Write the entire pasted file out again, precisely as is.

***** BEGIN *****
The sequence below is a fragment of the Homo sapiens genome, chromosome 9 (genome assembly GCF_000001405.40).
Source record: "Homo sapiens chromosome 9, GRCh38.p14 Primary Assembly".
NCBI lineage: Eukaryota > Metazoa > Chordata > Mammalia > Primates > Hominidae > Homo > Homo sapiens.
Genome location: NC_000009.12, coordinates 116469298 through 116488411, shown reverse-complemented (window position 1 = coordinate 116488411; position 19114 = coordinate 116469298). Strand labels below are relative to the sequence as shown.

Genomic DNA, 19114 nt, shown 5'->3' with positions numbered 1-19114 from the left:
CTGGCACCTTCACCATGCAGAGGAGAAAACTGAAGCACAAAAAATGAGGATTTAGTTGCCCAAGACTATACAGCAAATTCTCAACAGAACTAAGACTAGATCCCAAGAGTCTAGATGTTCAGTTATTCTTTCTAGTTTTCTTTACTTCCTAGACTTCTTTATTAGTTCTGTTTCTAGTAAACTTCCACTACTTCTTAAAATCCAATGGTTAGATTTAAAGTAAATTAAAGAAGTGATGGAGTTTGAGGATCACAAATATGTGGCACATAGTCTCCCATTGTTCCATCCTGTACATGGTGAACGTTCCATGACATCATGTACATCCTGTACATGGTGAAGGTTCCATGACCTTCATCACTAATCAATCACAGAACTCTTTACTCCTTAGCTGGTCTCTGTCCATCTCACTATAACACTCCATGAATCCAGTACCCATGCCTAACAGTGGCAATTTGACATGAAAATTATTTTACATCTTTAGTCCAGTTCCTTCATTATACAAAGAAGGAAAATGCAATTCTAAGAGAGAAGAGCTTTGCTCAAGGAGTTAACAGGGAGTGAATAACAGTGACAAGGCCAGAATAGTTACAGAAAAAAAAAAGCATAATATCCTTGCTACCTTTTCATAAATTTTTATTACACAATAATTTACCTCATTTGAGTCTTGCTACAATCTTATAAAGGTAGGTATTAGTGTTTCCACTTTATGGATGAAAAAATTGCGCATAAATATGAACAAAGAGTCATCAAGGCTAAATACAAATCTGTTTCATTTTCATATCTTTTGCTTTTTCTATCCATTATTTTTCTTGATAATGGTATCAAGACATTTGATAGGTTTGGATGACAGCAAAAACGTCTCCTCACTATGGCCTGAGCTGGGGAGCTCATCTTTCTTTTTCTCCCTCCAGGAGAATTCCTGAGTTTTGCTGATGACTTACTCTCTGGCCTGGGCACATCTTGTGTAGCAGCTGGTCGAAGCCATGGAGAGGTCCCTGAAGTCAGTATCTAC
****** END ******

The sequence below is a fragment of the Homo sapiens genome, chromosome 9 (genome assembly GCF_000001405.40).
Source record: "Homo sapiens chromosome 9, GRCh38.p14 Primary Assembly".
NCBI lineage: Eukaryota > Metazoa > Chordata > Mammalia > Primates > Hominidae > Homo > Homo sapiens.
Genome location: NC_000009.12, coordinates 116469298 through 116488411, shown reverse-complemented (window position 1 = coordinate 116488411; position 19114 = coordinate 116469298). Strand labels below are relative to the sequence as shown.

Genomic DNA, 19114 nt, shown 5'->3' with positions numbered 1-19114 from the left:
CTGGCACCTTCACCATGCAGAGGAGAAAACTGAAGCACAAAAAATGAGGATTTAGTTGCCCAAGACTATACAGCAAATTCTCAACAGAACTAAGACTAGATCCCAAGAGTCTAGATGTTCAGTTATTCTTTCTAGTTTTCTTTACTTCCTAGACTTCTTTATTAGTTCTGTTTCTAGTAAACTTCCACTACTTCTTAAAATCCAATGGTTAGATTTAAAGTAAATTAAAGAAGTGATGGAGTTTGAGGATCACAAATATGTGGCACATAGTCTCCCATTGTTCCATCCTGTACATGGTGAACGTTCCATGACATCATGTACATCCTGTACATGGTGAAGGTTCCATGACCTTCATCACTAATCAATCACAGAACTCTTTACTCCTTAGCTGGTCTCTGTCCATCTCACTATAACACTCCATGAATCCAGTACCCATGCCTAACAGTGGCAATTTGACATGAAAATTATTTTACATCTTTAGTCCAGTTCCTTCATTATACAAAGAAGGAAAATGCAATTCTAAGAGAGAAGAGCTTTGCTCAAGGAGTTAACAGGGAGTGAATAACAGTGACAAGGCCAGAATAGTTACAGAAAAAAAAAAGCATAATATCCTTGCTACCTTTTCATAAATTTTTATTACACAATAATTTACCTCATTTGAGTCTTGCTACAATCTTATAAAGGTAGGTATTAGTGTTTCCACTTTATGGATGAAAAAATTGCGCATAAATATGAACAAAGAGTCATCAAGGCTAAATACAAATCTGTTTCATTTTCATATCTTTTGCTTTTTCTATCCATTATTTTTCTTGATAATGGTATCAAGACATTTGATAGGTTTGGATGACAGCAAAAACGTCTCCTCACTATGGCCTGAGCTGGGGAGCTCATCTTTCTTTTTCTCCCTCCAGGAGAATTCCTGAGTTTTGCTGATGACTTACTCTCTGGCCTGGGCACATCTTGTGTAGCAGCTGGTCGAAGCCATGGAGAGGTCCCTGAAGTCAGTATCTAC